People's parties met here yesterday to con
sider the question of a fusion on State, Con
gressional, Legislative and county tickets.
No result was reached, the meeting being
more in the nature of an exchange ot ideas
It is stated that a fusion will probably be
reached at the two conventions in May.
Hill Shaping Tilings Ep at Albany.
Albaxt, N. Y., March 26. Senator
Hill came to Albany to-dar to straighten
out the differences between the Democrats in
the Legislature, which have stopped all po
litical legislation for the past fortnignt
Quay Wins Easily In Union.
Lewisbtjro, March 26. Special.' In
Union county to-day Yocht was nominated
over Ritter by 300 majority. The vote on
the Senatorial question resulted in a large
majority for Senator Quay.
The Candidate for National Delegate De
feats Postmaster Meyer's Man.
Hasrisbubo, March 26. Special The
result of the Democratic primaries in the
city and county to-night indicates a victory
for the friends of Mayor Fritchey, of this
city, who is a candidate for delegate to the
National convention. The-Mayor has car
ried the city by no less than 600 major
ity. His "opponent, Christian Hanlin,
has probably carried the delegates in
the connty. Mayor Fritchey was backed by
the State administration, and Mr. Hanlin
by Postmaster Meyers. Mr. Hanlin's
friends claim he will get the four delegates
of Lebanon, the three ot Perry and the four
in the county, thus insuring his election.
The fight was the bitterest ever waged in
this city, and has left many sores. The
friends of Fritohey managed to secure con
trol of a majority of the election boards in
the city, and it is alleged fraud was prac
ticed in many places.
Indorsed Heartily by a Democratic Conven
tion In Indiana Yesterday.
Orleans. Iitd., March 26. The Orange
county Democratic Convention was held at
Proli, to-day, to nominate a county ticket
and delegates to the State and
Congressional Convention. It was the
largest attended convention in the history
of the county. Cleveland's name was
cheered again'and again. The Committee
on Resolutions reported the following reso
lution, which was adopted unanimously:
Resolved, That the Democrats of Orange
county are opposed to any retreat In the
light for tariff reform; that wo still love
Grover Cleveland and admire Gray, and
hereby (instruct the delegates to the State
Convention to vote for such delegates to the
National Convention as will tavor Grover
Cleveland for President and Isaac H. Gray
for Tice President.
Though McEnery Is a Winner by a Majority
or More Than 8,000.
New Orleans, March 26. The returns
of the primary election last Tuesday have
all been received by the McEnery State
Central Committee except a few in
significant precints, and show that the
McEnery ticket was nominated by a ma
jority of more than 2,000 votes.
The Foster Committee, however, still in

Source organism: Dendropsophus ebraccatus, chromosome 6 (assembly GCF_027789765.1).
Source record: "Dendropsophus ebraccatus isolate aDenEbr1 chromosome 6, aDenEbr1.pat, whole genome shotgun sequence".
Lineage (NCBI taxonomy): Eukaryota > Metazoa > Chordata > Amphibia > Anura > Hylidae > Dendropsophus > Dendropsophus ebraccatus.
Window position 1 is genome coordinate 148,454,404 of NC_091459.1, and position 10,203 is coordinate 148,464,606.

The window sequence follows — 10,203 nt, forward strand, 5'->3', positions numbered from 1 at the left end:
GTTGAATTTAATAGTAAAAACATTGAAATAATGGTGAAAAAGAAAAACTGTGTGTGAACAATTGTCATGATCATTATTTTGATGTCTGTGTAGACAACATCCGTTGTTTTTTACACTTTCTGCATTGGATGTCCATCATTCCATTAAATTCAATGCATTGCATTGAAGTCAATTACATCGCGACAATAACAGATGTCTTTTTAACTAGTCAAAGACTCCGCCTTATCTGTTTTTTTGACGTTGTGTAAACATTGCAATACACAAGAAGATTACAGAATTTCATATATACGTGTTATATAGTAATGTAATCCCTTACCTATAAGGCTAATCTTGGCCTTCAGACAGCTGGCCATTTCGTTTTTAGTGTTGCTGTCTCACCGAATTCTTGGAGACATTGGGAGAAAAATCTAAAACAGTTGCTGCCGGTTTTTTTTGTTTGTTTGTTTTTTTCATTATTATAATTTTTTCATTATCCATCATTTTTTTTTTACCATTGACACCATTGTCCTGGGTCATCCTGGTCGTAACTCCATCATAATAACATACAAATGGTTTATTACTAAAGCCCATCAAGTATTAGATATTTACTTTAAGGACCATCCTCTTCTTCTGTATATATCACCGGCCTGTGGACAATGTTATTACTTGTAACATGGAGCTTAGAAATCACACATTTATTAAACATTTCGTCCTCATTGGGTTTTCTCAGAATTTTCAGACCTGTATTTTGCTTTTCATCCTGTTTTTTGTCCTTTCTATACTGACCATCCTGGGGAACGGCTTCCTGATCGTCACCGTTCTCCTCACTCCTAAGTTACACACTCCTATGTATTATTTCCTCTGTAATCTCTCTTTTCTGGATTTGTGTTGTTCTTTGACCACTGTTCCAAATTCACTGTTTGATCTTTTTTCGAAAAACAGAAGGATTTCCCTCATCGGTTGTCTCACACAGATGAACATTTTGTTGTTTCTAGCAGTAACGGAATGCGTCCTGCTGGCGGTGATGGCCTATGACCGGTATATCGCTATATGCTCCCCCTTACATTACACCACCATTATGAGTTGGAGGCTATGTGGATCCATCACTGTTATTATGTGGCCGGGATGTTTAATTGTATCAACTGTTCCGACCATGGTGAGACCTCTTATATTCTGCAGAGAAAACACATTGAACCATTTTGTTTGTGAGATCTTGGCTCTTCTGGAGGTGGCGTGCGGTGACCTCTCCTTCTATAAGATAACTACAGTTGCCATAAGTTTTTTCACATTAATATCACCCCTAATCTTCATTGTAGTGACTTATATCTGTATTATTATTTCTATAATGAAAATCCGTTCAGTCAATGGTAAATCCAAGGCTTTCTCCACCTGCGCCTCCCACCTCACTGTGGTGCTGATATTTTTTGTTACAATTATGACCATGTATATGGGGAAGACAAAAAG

sists that its ticket is elected. It also states
that contests or protests are being prepared
against the vote at certain polls in this city
and also asrainst certain election precincts in
.the parishes in the county. The committee
OJ seveu, ui wmcu ucuciai iuuuj - v i-
man, will meet here on Monday to canvass
the returns and declare the result.
Congressman Dalzell's Tote There Not Ex
pected to Exceed 280. .
Middleburg, Pa., March 26. The Sny
der county Republican primary election
was held to-night. S. & Coch, of Middle
burg, was elected delegate to the National
Convention and P. S. Ritter, of Shamokin,
delegate to the State Convention.
Senator Quay carries the county by a
largo majority. Dalzell's vote will not
reach 250 in the county. A. "W. Potter is
indorsed for Congress, Ed M. Hummel for
Senator and Fere Crouse for Associate
Judge. Judge Dean carries the county for
Supreme Judge byirer 1,000 majority.
Cleveland First, Pattison Second.
GET?rrsBUBO,March 26. The Demoeratio
County Convention met here to-day- P. H.
Strubinger'made a stirring speech, advocat
ing harmony in the party, and lauding
Cleveland, Hill, Governor Pattison, and
the latter's cabinet He denounced the
McKinley bill, and pleaded for tariff
reform and honest money. He
predicted victory for the Dem
ocratic ticket next fall, with Pattison and
Gray at its head. A. J. Brady, Michael
Heffheins, J. H. "Wierman and A. H. Parr
were chosen delegates to the State Conven
tion. The resolutions favor Cleveland or
Pattison for President, and pledge support
to Congressman Beltzhoover for his renomi
nation. Lycoming County for Grover.
Williasisport, March 26. The Lycom
ing County Democratic Committee this
afternoon elected the following delegates
to the State Democratic Convention: C M.
Fague, M J. "Weldon, James "W. Tarman,
J. F. Striebv, -W. G. Clancy, Forrest B.
Dunkle and F. "W. Middaugh. They were
instructed to vote for J. Henry Cochran, of
this city, for delegate for the Sixteenth
Congressional district to the National Con
vention at Chicago. They were also in
structed unanimously to work for the nomi
nation of Grover Cleveland.
Cleveland Solid In Washington County.
McDonald, March 26. Spuria!. At
an exciting Democratic primary held here
to-day, Patrick Hoey and George Hard
grove were elected as Cleveland delegates
to the State Convention.
Only a Few Hear the Decision, "Which Is
Brought In at 10 O'clock at Night The
Prisoner Not Satisfied Jurymen Al
most Mobbed.
Butler, Pa., March 26. Special.
A verdict of murder in the second degree in
the Mills case was rendered at 10 o'clock to
night when James F. Mills, the defendant,
was brought into court and informed of the
decision. Contrary to expectations, the
court bell was not rung, and the hundreds
of citizens who had gathered about the
Court House did not have an opportunity of
witnessing the last act in the trial.